The term "anorexia" was first introduced to me at a young age by my father talking about some celebrity.
I remember being in shock and couldn't even fathom physically starving yourself. Throughout middle school and early high school, I remember gossiping about girls who were anorexic or bulimic.
We would stigmatize them and wonder what was wrong with them. I never thought I would develop an eating disorder myself.
My senior year was coming to an end and big changes were quickly approaching.
An unhealthy relationship, a future out of my control, obsessive tendencies and the "clean eating movement" made the perfect combination to trigger my eating disorder.
The eating disorder which once controlled my life has shaped me into the woman I am today.
I didn't overcome my eating disorder weak and insecure, but rose above it, standing tall and beautiful.
I no longer obsess over the calories; I consume and what I need to do to burn them. I no longer worry about every single ingredient I am eating or how many grams of sugar I am consuming.
I no longer let it beat me down; I no longer let it consume my every thought. I no longer surrender to my eating disorder.
However, I will never forget my eating disorder because it has taught me so much.
How incredibly beautiful I am
First and foremost, I am beautiful. Absolutely beautiful. My weight has nothing to do with my beauty.
I remember obsessing over the fact that no guy would ever find me attractive if I had a stomach pooch or jiggly thighs. I remember thinking if I wasn't thin, I would no longer be considered beautiful.
At the start of my senior year I was 117 lbs, completely healthy for my 5'4" self. At the end of my senior year, I was 110 lbs, and a friend said, "Oh you're so skinny! I wish I was little like you."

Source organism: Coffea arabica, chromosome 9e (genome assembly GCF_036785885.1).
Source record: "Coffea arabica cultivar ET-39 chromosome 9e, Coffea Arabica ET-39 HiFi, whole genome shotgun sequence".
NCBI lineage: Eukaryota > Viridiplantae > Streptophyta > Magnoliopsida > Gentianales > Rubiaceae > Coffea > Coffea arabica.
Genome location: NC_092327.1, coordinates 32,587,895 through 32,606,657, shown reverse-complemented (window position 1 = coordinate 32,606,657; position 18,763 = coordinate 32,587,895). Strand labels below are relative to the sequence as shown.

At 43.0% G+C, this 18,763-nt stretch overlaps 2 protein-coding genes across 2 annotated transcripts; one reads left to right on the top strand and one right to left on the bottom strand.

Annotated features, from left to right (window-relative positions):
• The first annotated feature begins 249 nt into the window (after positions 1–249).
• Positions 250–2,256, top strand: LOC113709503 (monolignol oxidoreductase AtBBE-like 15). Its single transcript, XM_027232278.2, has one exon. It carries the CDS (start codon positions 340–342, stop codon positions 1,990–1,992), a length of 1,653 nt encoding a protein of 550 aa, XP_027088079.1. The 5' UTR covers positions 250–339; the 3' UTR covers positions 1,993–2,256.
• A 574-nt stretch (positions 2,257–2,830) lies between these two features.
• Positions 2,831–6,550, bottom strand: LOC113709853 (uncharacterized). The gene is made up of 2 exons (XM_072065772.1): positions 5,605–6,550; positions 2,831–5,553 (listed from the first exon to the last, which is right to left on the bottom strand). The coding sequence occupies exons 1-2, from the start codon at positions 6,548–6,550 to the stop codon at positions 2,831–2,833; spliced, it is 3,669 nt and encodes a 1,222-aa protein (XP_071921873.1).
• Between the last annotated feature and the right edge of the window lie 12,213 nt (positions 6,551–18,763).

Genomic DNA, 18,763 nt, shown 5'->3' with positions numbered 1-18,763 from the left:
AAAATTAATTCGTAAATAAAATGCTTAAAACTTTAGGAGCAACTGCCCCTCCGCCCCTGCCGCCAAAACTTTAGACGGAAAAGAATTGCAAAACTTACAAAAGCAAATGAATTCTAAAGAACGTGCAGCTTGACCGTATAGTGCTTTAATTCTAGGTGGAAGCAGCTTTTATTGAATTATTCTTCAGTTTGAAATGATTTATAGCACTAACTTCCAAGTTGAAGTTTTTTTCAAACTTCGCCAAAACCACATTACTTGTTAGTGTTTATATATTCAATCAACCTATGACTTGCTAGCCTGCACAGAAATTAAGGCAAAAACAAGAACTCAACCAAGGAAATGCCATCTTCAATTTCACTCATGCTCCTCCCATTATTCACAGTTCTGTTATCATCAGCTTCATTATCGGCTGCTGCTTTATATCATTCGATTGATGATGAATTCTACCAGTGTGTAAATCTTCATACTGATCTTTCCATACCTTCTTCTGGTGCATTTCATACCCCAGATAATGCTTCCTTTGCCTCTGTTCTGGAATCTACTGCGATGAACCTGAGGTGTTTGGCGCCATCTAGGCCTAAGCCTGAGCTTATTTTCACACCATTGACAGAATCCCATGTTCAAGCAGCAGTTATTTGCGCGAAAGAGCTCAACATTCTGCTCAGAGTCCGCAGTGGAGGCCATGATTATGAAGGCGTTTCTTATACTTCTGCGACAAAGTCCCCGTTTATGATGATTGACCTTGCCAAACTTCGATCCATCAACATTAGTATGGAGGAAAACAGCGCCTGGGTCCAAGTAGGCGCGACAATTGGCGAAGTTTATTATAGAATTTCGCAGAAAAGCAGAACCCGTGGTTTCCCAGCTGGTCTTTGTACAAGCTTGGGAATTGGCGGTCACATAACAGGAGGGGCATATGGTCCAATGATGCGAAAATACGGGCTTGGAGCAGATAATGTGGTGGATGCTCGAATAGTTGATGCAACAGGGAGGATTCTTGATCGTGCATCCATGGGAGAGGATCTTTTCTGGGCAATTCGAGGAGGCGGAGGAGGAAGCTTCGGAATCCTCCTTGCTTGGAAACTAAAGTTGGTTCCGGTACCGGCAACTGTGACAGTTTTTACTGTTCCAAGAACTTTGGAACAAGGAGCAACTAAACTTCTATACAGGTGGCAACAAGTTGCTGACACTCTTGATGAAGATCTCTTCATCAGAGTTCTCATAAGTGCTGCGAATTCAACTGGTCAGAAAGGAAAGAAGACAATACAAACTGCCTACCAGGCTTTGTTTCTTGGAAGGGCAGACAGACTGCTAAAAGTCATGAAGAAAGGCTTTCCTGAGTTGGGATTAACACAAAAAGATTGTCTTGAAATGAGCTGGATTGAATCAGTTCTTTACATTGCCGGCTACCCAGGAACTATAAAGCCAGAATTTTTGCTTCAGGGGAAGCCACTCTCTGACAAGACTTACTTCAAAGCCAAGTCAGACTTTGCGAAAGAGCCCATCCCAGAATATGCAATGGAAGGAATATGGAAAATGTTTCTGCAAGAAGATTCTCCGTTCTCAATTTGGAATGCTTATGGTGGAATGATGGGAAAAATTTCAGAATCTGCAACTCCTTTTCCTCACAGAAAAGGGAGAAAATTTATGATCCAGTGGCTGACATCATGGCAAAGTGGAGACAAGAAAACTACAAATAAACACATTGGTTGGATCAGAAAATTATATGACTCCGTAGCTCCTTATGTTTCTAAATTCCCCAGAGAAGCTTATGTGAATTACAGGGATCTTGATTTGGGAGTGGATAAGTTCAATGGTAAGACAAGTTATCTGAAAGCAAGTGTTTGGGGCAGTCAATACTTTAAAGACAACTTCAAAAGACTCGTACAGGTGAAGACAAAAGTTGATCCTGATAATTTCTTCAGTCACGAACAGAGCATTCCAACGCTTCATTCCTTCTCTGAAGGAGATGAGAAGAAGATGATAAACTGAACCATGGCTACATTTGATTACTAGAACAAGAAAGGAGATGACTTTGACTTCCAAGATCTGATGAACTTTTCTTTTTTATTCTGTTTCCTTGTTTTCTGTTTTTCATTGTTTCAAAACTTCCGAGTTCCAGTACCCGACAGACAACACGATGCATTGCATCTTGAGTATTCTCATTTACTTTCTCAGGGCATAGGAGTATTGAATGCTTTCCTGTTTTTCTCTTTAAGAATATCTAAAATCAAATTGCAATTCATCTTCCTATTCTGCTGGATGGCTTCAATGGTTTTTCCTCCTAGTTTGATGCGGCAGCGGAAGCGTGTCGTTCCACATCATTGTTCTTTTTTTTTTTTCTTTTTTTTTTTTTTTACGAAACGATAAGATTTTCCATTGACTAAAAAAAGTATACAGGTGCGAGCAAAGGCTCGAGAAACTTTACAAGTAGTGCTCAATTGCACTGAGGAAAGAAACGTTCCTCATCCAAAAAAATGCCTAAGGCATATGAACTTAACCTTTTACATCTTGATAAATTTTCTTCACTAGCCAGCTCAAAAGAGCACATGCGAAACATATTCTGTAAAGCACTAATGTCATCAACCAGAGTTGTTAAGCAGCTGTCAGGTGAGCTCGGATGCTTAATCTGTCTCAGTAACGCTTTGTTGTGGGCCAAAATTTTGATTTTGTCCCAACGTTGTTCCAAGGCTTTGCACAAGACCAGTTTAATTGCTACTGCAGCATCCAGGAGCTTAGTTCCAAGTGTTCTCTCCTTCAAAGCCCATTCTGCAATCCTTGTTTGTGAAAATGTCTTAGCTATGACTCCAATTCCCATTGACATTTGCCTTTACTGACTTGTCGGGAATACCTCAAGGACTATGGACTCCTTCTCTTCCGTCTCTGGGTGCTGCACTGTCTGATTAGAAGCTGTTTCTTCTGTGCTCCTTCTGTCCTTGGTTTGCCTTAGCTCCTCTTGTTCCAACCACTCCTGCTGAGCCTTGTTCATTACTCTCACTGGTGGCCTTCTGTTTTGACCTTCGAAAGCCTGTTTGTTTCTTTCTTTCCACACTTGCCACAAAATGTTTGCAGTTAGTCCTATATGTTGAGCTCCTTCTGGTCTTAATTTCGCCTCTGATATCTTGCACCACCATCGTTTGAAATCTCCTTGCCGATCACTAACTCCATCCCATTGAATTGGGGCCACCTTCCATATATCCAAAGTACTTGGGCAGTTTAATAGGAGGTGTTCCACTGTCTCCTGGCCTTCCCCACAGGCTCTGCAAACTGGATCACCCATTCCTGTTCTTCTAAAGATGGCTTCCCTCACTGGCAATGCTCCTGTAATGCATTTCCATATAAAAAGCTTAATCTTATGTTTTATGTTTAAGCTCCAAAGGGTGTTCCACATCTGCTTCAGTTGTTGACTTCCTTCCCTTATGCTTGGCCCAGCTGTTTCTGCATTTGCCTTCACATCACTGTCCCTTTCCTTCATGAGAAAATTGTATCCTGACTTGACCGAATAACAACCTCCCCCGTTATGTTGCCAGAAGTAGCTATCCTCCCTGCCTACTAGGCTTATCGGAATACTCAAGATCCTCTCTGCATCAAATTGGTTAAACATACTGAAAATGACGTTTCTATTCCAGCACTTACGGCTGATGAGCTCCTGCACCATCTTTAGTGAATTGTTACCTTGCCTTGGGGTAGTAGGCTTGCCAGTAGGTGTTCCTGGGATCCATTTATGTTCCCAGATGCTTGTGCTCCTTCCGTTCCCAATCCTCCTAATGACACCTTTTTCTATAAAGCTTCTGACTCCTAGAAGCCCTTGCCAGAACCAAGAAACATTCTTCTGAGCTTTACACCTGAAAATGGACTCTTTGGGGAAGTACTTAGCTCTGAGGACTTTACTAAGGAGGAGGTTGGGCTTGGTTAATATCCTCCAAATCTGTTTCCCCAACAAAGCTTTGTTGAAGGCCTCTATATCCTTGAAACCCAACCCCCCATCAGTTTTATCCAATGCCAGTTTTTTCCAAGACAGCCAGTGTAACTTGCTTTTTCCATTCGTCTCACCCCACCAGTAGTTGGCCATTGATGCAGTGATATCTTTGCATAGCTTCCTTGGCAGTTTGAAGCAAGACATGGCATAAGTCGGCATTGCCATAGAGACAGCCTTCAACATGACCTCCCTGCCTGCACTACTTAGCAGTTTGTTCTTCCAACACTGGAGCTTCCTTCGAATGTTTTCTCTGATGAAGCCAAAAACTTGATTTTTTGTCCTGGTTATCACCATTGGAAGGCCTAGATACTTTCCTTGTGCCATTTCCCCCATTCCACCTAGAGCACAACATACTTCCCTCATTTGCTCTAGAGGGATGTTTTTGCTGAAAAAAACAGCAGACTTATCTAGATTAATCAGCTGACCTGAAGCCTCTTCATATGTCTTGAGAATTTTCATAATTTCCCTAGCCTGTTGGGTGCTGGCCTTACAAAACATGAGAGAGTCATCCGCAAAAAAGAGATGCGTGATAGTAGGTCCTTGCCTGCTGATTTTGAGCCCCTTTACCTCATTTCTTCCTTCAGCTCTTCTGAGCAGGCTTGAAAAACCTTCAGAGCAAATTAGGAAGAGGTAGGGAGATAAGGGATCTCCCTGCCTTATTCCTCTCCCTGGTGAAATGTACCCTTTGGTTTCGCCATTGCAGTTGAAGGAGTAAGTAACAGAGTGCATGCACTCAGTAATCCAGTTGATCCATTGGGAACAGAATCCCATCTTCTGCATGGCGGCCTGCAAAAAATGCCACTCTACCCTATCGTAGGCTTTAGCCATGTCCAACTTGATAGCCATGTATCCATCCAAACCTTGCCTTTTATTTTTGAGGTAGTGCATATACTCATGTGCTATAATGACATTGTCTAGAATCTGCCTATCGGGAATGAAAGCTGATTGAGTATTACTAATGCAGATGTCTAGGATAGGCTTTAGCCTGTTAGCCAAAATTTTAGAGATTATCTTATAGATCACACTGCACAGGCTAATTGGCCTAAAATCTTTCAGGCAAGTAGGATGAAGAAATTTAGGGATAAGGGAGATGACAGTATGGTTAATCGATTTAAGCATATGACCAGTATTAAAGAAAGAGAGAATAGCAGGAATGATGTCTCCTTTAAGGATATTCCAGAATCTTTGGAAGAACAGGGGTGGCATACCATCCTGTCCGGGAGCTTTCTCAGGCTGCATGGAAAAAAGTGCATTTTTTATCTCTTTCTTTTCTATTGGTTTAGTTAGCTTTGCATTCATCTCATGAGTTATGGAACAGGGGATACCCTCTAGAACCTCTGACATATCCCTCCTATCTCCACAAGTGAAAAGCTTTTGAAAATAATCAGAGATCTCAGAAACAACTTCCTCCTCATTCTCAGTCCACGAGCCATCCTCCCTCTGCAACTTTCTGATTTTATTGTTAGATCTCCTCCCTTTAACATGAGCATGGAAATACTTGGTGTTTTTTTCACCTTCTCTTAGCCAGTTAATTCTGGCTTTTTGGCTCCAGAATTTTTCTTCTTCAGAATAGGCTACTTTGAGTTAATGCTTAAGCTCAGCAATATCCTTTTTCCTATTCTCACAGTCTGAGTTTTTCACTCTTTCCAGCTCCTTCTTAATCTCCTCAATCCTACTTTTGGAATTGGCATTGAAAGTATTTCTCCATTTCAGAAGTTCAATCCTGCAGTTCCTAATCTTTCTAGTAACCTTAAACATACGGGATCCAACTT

I loved that; I obsessed over that, and I remember thinking, "Oh I can get even skinnier, I can become more beautiful."
That's when my eating disorder took full force. I thought the secret to beauty was to be thin.
How incredibly strong I am
Reflecting back to those dark days, I remember being so anxious and distraught. I let my eating disorder consume my every thought, every action, every motive and every experience of my life.
I constantly focused on what I was going to eat and how much I was going to eat. Workouts became intense, and I had to burn X amount of calories to stay my "beautiful weight."
I was motivated by my eating disorder to eat only healthy foods and to run this far and this fast for this long.
I also let it guide my social actions: no drinking because those are undesired calories; no social events because that meant mostly comfort food like chips or sweets; no this, no that, etc.
I let my eating disorder rule my life, and it broke me down to a vulnerable state full of insecurity and depression.
I had to let it break me down and reflect on the root of my disorder. A lack of control over all aspects of my life drove me to obsess over something I could control.